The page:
John-Horgan-Andrew-Weaver-NDP-Green-Agreement.jpg

10 Potential Game-Changers in B.C.’s NDP-Green Agreement

After three weeks of nail-biting, British Columbians finally have a clearer sense of what’s in store for the province as the NDP and Greens released their cooperation agreement today.

The 10-page agreement establishes the basis for the Greens to “provide confidence” in an NDP government. Translation: the agreement lays out what the NDP agreed to in return for the Greens guaranteeing to support NDP budgets and confidence motions.

And boy oh boy, is there ever a lot of gold in this document. Here are 10 of the biggest potential game changers on the energy and environment file.

1) Kinder Morgan is In For a Fight

The agreement doesn’t mince words where Kinder Morgan’s Trans Mountain pipeline is concerned. It says the parties will “immediately employ every tool available” to stop the project.

In a press conference Tuesday, Green Party Leader Andrew Weaver countered arguments that B.C.’s prosperity relies on an oil pipeline project: “The idea that a pipeline is going to create jobs in this economy is a myth.”

“I think British Columbians are frankly sick and tired of hearing that the economy of the 21st century is the economy of tomorrow.”

Clean Energy Canada estimates that, with a well-designed clean growth and climate strategy, 270,000 jobs would be created in B.C. by 2025.

2) Site C Dam Will Be Sent for Review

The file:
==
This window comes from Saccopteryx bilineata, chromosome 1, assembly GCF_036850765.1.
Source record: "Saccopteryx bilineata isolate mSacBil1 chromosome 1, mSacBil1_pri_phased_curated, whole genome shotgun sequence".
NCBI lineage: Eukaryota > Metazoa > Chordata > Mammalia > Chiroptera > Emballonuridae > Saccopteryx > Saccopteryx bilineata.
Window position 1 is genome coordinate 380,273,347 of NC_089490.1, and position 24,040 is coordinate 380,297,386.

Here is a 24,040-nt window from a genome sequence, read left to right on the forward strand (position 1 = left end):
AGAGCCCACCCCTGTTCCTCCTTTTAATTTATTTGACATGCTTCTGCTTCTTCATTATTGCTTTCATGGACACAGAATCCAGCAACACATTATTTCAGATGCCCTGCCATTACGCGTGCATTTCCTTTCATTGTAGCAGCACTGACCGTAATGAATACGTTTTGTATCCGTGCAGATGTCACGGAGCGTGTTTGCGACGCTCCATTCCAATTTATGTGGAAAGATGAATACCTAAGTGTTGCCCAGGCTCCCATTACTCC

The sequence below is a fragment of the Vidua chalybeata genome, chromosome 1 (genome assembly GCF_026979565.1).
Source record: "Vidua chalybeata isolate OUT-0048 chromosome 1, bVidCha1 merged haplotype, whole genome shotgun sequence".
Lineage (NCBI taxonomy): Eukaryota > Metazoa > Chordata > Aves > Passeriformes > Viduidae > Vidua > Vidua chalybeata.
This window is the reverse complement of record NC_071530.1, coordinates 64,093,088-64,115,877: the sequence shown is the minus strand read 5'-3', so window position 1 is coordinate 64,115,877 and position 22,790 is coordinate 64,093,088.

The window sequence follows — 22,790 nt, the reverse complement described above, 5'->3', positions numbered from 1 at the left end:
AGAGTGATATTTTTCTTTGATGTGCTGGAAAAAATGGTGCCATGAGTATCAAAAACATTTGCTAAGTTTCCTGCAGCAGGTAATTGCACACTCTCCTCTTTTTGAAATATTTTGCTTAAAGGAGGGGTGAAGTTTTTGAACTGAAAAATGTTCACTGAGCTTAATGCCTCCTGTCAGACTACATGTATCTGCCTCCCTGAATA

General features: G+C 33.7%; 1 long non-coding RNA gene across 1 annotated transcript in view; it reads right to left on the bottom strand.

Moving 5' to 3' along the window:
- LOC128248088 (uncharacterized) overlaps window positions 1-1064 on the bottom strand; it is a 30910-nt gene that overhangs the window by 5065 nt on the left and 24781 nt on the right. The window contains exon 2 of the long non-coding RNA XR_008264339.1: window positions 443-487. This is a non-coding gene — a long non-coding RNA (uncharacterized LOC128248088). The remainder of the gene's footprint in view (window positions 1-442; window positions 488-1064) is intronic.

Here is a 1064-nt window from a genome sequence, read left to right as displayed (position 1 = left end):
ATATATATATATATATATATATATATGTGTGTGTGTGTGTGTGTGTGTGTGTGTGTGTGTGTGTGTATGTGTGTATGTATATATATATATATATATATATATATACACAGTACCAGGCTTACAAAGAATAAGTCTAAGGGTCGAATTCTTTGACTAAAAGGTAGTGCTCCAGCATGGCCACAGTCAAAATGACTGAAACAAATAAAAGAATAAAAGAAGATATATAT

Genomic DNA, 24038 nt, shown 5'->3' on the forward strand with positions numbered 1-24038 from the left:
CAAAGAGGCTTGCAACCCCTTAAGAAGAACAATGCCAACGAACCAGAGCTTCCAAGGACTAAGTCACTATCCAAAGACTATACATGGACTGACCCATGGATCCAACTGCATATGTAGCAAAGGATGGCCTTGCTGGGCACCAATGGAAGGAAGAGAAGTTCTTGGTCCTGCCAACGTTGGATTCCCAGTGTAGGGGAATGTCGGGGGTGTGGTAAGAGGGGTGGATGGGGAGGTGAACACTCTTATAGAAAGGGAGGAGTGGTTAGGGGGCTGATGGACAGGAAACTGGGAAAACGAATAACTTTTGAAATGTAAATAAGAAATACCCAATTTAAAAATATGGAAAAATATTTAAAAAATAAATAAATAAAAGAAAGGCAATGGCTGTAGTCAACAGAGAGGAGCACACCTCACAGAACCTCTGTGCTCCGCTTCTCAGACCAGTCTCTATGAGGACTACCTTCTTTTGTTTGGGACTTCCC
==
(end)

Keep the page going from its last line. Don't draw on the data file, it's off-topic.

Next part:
The $9 billion publicly funded Site C hydro dam has been beleaguered by questions about cost and demand. The project will be sent to the B.C. Utilities Commission immediately for review of its “economic viability” in context of the “current supply and demand conditions.” Asked whether construction will be halted while the project undergoes review, NDP leader John Horgan said work will continue. The review will be completed on a six-week and three-month timeframe.

3) Revitalize the Environmental Assessment Process

This one sounds super geeky, but could go a long way to restoring British Columbians’ faith in environmental reviews and, ultimately, allowing for the right kinds of responsible resource development. The federal government is also in the process of reforming federal environmental assessments, so the timing is right.  

4) Increase Carbon Tax

The agreement lays out a $5/year increase to the carbon tax beginning in April 2018. This will get B.C. to the federally mandated carbon price of $50/tonne by 2022. The plan also includes expanding the tax to what are known as “fugitive emissions,” which are currently wildly underestimated and untaxed. The parties have also committed to creating a plan to actually meet B.C.’s climate targets (what an idea!).

A 2015 study by Clean Energy Canada and Navius Research found that strong climate leadership would attract an additional $5 billion of renewable energy investment to British Columbia over the coming decade.

5) Transit Funding

The parties will work together to “act immediately to improve transit and transportation infrastructure” to “reduce emissions, create jobs and get people home faster.” This is a pretty vague one, but the fact it made it into the argument makes it clear that it’s a priority.

6) Emerging Economy Task Force